Spinach isn’t just a fancy food for cartoon heroes. Remember Popeye’s (the sailor man) love for the superfood that turned him into a strong macho guy? It has plenty of fantastic health benefits that it won’t hurt you to cook some every week. The good news is that you can grow spinach just about anyway in containers and it doesn’t need too much sun either. So why not pot some today? Here’s how to grow spinach in containers.
How to Grow Spinach in Containers
Spinach can be grown from seeds or you can plant a stem from a store bought bunch and it will start growing. If you are sowing the seeds, you can expect the seeds to germinate within 5-14 days. If you replant a stem, it should take about a week to start growing. Here are the ideal conditions for growing spinach. (image credit)
Spinach plants don’t require big, deep pots for growing. Rather a wide pot or broad wooden crates should do nicely. You can even use small grow bags and plant one or 2 plants in each one. Leave enough space for the leaves to grow wide. Leave at least 5 inches between each plant to get big leaves.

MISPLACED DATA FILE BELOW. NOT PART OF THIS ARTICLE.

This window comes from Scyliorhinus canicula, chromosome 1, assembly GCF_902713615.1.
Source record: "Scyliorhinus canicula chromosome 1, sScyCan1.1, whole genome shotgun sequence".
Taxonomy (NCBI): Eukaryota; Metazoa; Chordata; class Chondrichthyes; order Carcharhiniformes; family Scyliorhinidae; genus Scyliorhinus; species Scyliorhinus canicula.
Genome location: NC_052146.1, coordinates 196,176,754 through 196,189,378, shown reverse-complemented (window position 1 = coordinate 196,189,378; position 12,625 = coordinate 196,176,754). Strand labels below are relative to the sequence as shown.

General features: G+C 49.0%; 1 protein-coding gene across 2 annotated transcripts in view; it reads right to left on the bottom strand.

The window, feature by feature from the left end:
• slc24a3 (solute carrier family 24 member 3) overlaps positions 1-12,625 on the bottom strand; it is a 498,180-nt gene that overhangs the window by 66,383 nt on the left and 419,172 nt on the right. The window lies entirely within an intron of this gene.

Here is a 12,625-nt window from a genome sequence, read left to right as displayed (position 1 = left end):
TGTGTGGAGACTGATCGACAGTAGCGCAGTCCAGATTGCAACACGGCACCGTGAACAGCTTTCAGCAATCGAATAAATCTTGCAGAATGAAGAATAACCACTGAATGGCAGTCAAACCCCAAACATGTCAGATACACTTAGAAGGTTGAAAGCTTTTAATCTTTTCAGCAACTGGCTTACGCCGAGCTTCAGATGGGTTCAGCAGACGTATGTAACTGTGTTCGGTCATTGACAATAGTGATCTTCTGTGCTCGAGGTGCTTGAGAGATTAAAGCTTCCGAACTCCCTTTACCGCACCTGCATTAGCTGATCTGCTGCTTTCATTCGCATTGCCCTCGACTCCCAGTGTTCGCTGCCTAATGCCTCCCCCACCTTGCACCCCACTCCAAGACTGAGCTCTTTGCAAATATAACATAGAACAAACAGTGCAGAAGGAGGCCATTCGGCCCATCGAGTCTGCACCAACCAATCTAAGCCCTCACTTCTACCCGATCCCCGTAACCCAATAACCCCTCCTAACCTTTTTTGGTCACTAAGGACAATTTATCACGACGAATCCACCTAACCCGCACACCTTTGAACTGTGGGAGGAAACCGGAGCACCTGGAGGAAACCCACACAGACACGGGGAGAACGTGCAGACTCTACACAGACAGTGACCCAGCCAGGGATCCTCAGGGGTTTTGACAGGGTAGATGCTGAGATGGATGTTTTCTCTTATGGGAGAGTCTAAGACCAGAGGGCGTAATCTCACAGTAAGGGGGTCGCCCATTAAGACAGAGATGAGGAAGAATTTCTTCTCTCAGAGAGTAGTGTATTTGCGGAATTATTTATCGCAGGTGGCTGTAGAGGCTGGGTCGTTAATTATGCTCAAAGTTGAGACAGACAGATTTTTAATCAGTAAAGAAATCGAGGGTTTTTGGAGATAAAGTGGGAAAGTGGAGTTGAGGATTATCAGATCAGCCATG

Spinach plants don’t require too much sun to grow. Place them in a spot that receives partial shade and they will be very happy. If you plant spinach in hot, humid conditions, they will bolt and start to seed early so avoid placing them in full sun.
For growing spinach in containers, use good quality potting mix with a good chunk of organic compost. The soil must be crumbly and loose for good drainage.
Spinach is one of those easy growing plants that don’t require too much attention. When it comes to watering the plant, keep the soil moist but not wet or soggy. Also ensure that you don’t wet the leaves.
You can boost spinach growth by providing it with a slow release nitrogen based fertilizer at the time of potting. Feeding the plant with fish emulsion, compost or manure tea midway is also recommended. I add a liquid seaweed fertilizer once a month.
Spinach plants don’t attract pests. However, watch out for leaf-eating insects like slugs and caterpillars and they may eat up the tasty leaves before you do.
You can start harvesting the leaves after at least 5-6 healthy leaves are formed. You can pick the outer leaves first and leave the new leaves to keep growing or you can cut the plant at the base or the stem so that the plant will re-sprout again. If you see an erect stem, small yellow or green flowers developing and thick leaves, it is a sign that the plant is bolting so harvest the plant before it starts flowering for better taste.